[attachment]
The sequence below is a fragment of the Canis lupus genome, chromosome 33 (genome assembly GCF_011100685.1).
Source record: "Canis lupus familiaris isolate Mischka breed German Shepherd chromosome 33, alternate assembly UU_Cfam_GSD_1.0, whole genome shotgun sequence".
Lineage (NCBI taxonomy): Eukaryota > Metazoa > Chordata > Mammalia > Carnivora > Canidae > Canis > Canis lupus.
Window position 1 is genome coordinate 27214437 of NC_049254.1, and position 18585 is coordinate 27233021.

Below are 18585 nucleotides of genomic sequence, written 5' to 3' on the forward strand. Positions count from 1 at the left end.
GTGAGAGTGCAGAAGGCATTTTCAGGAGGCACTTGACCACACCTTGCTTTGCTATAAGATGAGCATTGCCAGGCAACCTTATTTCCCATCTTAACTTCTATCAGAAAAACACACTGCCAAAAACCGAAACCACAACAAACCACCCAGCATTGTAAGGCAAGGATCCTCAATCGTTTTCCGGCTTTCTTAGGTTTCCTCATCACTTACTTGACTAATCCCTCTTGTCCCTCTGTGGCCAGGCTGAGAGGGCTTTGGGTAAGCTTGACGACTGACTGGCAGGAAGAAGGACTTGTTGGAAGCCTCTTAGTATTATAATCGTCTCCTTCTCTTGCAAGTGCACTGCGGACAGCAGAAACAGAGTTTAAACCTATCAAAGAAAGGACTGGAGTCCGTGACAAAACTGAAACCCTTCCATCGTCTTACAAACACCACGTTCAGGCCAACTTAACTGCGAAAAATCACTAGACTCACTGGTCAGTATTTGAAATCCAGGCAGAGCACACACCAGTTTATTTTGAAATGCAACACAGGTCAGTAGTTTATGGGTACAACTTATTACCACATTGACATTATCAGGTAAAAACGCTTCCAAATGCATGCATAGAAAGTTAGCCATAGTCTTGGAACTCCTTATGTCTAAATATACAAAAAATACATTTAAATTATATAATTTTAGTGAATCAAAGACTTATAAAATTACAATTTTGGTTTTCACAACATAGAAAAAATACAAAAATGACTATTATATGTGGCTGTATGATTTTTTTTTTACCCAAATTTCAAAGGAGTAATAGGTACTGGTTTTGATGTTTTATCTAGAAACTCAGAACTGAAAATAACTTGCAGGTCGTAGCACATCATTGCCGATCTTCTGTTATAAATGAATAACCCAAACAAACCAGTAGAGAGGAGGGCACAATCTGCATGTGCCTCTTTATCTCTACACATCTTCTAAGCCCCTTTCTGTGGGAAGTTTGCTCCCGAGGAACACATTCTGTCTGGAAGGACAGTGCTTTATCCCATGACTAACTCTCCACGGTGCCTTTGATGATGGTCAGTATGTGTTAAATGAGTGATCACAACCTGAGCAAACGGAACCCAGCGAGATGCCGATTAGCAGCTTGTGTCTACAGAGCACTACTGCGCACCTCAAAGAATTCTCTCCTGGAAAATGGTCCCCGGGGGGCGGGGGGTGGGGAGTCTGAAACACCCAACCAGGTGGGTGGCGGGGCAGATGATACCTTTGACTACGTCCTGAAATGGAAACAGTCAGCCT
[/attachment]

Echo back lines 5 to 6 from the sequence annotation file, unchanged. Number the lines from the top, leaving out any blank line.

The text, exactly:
Below are 18585 nucleotides of genomic sequence, written 5' to 3' on the forward strand. Positions count from 1 at the left end.
GTGAGAGTGCAGAAGGCATTTTCAGGAGGCACTTGACCACACCTTGCTTTGCTATAAGATGAGCATTGCCAGGCAACCTTATTTCCCATCTTAACTTCTATCAGAAAAACACACTGCCAAAAACCGAAACCACAACAAACCACCCAGCATTGTAAGGCAAGGATCCTCAATCGTTTTCCGGCTTTCTTAGGTTTCCTCATCACTTACTTGACTAATCCCTCTTGTCCCTCTGTGGCCAGGCTGAGAGGGCTTTGGGTAAGCTTGACGACTGACTGGCAGGAAGAAGGACTTGTTGGAAGCCTCTTAGTATTATAATCGTCTCCTTCTCTTGCAAGTGCACTGCGGACAGCAGAAACAGAGTTTAAACCTATCAAAGAAAGGACTGGAGTCCGTGACAAAACTGAAACCCTTCCATCGTCTTACAAACACCACGTTCAGGCCAACTTAACTGCGAAAAATCACTAGACTCACTGGTCAGTATTTGAAATCCAGGCAGAGCACACACCAGTTTATTTTGAAATGCAACACAGGTCAGTAGTTTATGGGTACAACTTATTACCACATTGACATTATCAGGTAAAAACGCTTCCAAATGCATGCATAGAAAGTTAGCCATAGTCTTGGAACTCCTTATGTCTAAATATACAAAAAATACATTTAAATTATATAATTTTAGTGAATCAAAGACTTATAAAATTACAATTTTGGTTTTCACAACATAGAAAAAATACAAAAATGACTATTATATGTGGCTGTATGATTTTTTTTTTACCCAAATTTCAAAGGAGTAATAGGTACTGGTTTTGATGTTTTATCTAGAAACTCAGAACTGAAAATAACTTGCAGGTCGTAGCACATCATTGCCGATCTTCTGTTATAAATGAATAACCCAAACAAACCAGTAGAGAGGAGGGCACAATCTGCATGTGCCTCTTTATCTCTACACATCTTCTAAGCCCCTTTCTGTGGGAAGTTTGCTCCCGAGGAACACATTCTGTCTGGAAGGACAGTGCTTTATCCCATGACTAACTCTCCACGGTGCCTTTGATGATGGTCAGTATGTGTTAAATGAGTGATCACAACCTGAGCAAACGGAACCCAGCGAGATGCCGATTAGCAGCTTGTGTCTACAGAGCACTACTGCGCACCTCAAAGAATTCTCTCCTGGAAAATGGTCCCCGGGGGGCGGGGGGTGGGGAGTCTGAAACACCCAACCAGGTGGGTGGCGGGGCAGATGATACCTTTGACTACGTCCTGAAATGGAAACAGTCAGCCT